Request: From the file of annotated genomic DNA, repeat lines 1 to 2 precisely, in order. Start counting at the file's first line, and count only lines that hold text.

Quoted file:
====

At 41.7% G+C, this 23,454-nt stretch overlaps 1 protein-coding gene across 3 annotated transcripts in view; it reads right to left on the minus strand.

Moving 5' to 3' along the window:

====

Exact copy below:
At 41.7% G+C, this 23,454-nt stretch overlaps 1 protein-coding gene across 3 annotated transcripts in view; it reads right to left on the minus strand.

Moving 5' to 3' along the window: